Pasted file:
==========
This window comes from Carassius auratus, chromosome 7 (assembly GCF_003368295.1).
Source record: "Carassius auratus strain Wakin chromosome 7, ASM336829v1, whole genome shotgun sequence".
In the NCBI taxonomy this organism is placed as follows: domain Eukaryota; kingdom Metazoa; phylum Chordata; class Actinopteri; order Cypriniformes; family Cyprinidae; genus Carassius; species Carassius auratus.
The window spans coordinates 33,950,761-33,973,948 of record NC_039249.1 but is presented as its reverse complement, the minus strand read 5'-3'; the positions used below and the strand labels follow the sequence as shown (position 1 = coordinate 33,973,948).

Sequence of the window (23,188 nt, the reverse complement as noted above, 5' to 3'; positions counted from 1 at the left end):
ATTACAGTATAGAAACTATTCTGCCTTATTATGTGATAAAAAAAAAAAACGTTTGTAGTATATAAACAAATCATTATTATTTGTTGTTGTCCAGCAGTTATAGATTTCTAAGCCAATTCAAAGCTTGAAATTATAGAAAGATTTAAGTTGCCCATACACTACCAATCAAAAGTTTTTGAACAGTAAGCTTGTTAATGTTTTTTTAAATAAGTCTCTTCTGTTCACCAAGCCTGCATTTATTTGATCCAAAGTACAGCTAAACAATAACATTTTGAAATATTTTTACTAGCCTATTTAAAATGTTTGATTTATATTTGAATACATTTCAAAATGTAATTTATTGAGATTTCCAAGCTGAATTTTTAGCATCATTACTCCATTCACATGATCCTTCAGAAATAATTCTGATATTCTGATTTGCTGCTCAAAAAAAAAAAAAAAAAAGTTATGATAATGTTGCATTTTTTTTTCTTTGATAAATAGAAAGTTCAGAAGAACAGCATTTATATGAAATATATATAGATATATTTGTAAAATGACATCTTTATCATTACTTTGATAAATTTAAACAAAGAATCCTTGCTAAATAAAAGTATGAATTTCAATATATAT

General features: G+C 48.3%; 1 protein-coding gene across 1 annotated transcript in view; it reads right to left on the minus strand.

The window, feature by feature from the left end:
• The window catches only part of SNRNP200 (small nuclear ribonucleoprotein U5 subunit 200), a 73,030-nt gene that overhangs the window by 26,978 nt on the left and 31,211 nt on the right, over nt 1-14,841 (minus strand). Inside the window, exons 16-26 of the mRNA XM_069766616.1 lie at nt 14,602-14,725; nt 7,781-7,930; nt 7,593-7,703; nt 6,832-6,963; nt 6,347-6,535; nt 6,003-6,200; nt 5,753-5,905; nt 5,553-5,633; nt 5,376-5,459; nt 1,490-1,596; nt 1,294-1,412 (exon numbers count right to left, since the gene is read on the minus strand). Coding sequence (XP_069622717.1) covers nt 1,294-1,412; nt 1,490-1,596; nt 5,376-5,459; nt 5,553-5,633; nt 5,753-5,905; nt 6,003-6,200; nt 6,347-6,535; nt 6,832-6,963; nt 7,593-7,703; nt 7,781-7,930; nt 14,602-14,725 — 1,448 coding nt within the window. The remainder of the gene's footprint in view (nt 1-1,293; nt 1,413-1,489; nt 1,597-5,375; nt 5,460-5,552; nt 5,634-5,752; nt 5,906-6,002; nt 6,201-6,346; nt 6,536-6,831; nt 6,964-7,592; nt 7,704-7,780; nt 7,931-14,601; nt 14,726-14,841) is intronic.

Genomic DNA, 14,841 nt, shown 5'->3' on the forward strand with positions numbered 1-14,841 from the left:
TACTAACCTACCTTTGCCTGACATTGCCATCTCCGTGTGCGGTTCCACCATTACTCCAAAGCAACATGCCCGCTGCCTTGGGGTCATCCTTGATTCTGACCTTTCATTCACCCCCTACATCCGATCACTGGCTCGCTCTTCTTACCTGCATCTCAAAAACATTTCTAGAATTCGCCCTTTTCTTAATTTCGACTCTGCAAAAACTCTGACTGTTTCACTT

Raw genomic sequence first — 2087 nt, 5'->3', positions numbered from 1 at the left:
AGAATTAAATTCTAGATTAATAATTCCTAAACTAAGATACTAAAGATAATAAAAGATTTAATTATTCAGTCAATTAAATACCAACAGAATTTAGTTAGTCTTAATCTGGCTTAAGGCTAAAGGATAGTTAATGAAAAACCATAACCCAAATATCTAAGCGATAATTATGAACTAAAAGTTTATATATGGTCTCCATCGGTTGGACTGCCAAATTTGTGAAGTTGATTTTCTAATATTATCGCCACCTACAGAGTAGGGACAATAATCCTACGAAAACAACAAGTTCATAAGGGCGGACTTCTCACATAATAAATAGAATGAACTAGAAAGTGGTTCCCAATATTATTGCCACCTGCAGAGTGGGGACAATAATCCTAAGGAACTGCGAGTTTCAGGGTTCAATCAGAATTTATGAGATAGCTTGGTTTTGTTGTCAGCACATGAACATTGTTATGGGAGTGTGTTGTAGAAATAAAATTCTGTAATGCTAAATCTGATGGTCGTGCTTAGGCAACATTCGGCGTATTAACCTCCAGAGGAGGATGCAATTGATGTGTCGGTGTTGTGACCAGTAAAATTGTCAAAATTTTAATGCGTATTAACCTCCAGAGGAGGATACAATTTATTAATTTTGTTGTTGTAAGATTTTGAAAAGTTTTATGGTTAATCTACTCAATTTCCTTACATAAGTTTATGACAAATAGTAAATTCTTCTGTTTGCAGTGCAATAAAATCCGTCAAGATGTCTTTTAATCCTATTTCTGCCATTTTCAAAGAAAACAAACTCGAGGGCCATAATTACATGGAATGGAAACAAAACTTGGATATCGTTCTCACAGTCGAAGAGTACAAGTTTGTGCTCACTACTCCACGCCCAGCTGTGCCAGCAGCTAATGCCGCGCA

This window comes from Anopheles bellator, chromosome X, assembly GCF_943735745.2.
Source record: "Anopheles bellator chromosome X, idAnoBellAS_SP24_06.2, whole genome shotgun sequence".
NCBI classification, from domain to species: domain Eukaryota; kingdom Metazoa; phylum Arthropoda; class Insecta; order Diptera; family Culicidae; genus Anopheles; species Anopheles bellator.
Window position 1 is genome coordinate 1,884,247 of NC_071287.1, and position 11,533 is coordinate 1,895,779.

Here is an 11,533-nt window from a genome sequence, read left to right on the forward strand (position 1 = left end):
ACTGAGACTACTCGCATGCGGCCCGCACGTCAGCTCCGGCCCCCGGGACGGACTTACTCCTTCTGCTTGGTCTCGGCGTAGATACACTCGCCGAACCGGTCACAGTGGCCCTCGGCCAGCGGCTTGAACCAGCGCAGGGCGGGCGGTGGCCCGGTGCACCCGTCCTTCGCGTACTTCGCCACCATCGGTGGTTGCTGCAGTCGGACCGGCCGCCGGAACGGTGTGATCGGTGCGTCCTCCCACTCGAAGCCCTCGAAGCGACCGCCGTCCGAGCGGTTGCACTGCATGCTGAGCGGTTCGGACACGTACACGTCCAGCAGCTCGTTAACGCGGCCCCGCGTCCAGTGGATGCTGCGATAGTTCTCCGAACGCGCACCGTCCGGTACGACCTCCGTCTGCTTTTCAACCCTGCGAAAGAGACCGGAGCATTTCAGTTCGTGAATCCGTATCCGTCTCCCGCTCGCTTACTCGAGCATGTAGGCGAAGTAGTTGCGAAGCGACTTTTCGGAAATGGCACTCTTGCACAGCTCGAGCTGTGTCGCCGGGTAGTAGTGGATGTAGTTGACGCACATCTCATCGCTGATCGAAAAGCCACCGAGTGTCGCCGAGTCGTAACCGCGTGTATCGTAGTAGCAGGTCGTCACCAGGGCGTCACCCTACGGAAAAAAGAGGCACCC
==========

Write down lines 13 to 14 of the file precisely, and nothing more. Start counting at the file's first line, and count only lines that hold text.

AGAATTAAATTCTAGATTAATAATTCCTAAACTAAGATACTAAAGATAATAAAAGATTTAATTATTCAGTCAATTAAATACCAACAGAATTTAGTTAGTCTTAATCTGGCTTAAGGCTAAAGGATAGTTAATGAAAAACCATAACCCAAATATCTAAGCGATAATTATGAACTAAAAGTTTATATATGGTCTCCATCGGTTGGACTGCCAAATTTGTGAAGTTGATTTTCTAATATTATCGCCACCTACAGAGTAGGGACAATAATCCTACGAAAACAACAAGTTCATAAGGGCGGACTTCTCACATAATAAATAGAATGAACTAGAAAGTGGTTCCCAATATTATTGCCACCTGCAGAGTGGGGACAATAATCCTAAGGAACTGCGAGTTTCAGGGTTCAATCAGAATTTATGAGATAGCTTGGTTTTGTTGTCAGCACATGAACATTGTTATGGGAGTGTGTTGTAGAAATAAAATTCTGTAATGCTAAATCTGATGGTCGTGCTTAGGCAACATTCGGCGTATTAACCTCCAGAGGAGGATGCAATTGATGTGTCGGTGTTGTGACCAGTAAAATTGTCAAAATTTTAATGCGTATTAACCTCCAGAGGAGGATACAATTTATTAATTTTGTTGTTGTAAGATTTTGAAAAGTTTTATGGTTAATCTACTCAATTTCCTTACATAAGTTTATGACAAATAGTAAATTCTTCTGTTTGCAGTGCAATAAAATCCGTCAAGATGTCTTTTAATCCTATTTCTGCCATTTTCAAAGAAAACAAACTCGAGGGCCATAATTACATGGAATGGAAACAAAACTTGGATATCGTTCTCACAGTCGAAGAGTACAAGTTTGTGCTCACTACTCCACGCCCAGCTGTGCCAGCAGCTAATGCCGCGCA

This window comes from Anopheles bellator, chromosome X, assembly GCF_943735745.2.